It is common for a divorced person to remarry and have a second family, including additional children. Courts give little consideration to obligations to a child support obligor may have to a second family when the issue of child support, maintenance, or other obligations from the divorce come up.
Don’t his obligations to his new family count?
A newspaper story told of a man who after his divorce remarried and has a child by the new marriage. He was found in contempt of court and sentenced to 180 days work release in jail because he failed to pay his part of the college education costs of a child of the first marriage. Don’t his obligations to his new family count?
Not much. The Illinois Appellate Courts sometimes give lip service to the concept that the new family should be considered but, in fact, no or virtually no consideration is given to the obligation for the second family.
Will you give some examples of how Illinois Appellate Courts have ruled on first family versus second family issues?
Gregory v. Gregory, 52 Ill. App. 2d 262 stated: “Although the effect may be to deprive a second wife of support, from a legal standpoint, the first come first and the second come second. In other words, the first obligation must be met before the second can or will be considered.” In Berkheimer v. Berkheimer, 63 Ill. App.3d 19, the appellate court did not allow a reduction in maintenance (alimony) where the husband’s only change of circumstances was increased expenses from a second marriage.
Obligation for Child Support Factors
I have a child support obligation from my first marriage. I remarried and had a child by the second marriage, and I am now going through a divorce. Will my obligation for child support for the child of my first marriage be considered in determining how much child support I pay for the child of my second marriage?
Yes. Child support is based on the obligor’s net income. In calculating an obligor’s net income, one of the statutory deductions from gross income to determine net income is, “Prior obligations of support or maintenance actually paid pursuant to a court order.” The result would be the same if the first order for child support was in a paternity case.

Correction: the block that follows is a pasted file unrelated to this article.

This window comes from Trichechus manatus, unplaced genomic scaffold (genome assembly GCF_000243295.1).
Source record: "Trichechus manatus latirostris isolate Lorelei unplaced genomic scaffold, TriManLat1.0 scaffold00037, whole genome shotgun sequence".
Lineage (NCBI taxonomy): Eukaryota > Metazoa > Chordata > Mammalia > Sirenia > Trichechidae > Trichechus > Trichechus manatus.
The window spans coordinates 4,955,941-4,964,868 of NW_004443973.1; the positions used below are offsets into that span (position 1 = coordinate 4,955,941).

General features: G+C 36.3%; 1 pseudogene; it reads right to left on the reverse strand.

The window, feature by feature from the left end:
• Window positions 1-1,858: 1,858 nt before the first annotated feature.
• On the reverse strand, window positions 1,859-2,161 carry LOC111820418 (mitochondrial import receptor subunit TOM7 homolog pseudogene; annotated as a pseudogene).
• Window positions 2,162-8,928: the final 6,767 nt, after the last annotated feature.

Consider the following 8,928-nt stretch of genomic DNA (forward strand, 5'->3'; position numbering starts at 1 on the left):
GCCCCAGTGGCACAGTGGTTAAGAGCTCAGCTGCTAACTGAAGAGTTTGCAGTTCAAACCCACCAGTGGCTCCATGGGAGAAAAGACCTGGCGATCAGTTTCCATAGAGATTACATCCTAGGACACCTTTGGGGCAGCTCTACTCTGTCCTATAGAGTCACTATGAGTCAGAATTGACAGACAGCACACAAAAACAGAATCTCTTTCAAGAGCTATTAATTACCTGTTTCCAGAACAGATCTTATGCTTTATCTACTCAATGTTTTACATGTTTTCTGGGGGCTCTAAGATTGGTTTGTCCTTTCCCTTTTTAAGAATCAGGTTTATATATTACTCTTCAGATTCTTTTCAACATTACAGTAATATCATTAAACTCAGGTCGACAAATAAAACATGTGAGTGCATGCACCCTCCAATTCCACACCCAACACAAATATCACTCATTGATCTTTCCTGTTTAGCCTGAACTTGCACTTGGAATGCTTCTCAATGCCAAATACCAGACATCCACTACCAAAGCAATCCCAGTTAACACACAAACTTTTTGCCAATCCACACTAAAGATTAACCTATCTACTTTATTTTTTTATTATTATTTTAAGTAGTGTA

Can the laws favoring first marriages be overturned?
The newspaper article about the McHenry County case said that a half dozen members of a second wives organization protested the judge’s ruling at a candlelight vigil at the Woodstock Square. Can something be done to overturn the laws favoring the first marriage?
Probably not. The legislature will not change the law, if for no other reason than that there are more first family voters than there are second family voters.
What advice would you give to a second wife, or one who is about to be second wife?
In 1984, Glynnis Walker, a journalist and a second wife, wrote the book Second Wife, Second Best. Her advice is, “To be forewarned is to be forearmed.” Walker’s book contains interesting facts about second wives:
- 74% of the second wives surveyed had jobs and the majority said they worked to help their husbands meet support payments to the first family.
- 30% of second wives felt they could not afford to have their own children because they were supporting children from their husbands’ previous marriage.
- 60% of second wives said they were not prepared for the consequences of marrying men who had been married before. In spite of this, 67% said they would do it again.
If I remarry will my new wife’s income have an impact on my obligation for child support?
- If you apply for a reduction in support because your wages are lower, but your new wife’s income more than makes up for your reduced income, the court will not reduce your support obligation.
- Your new wife has no legal obligation for the support of her stepchildren.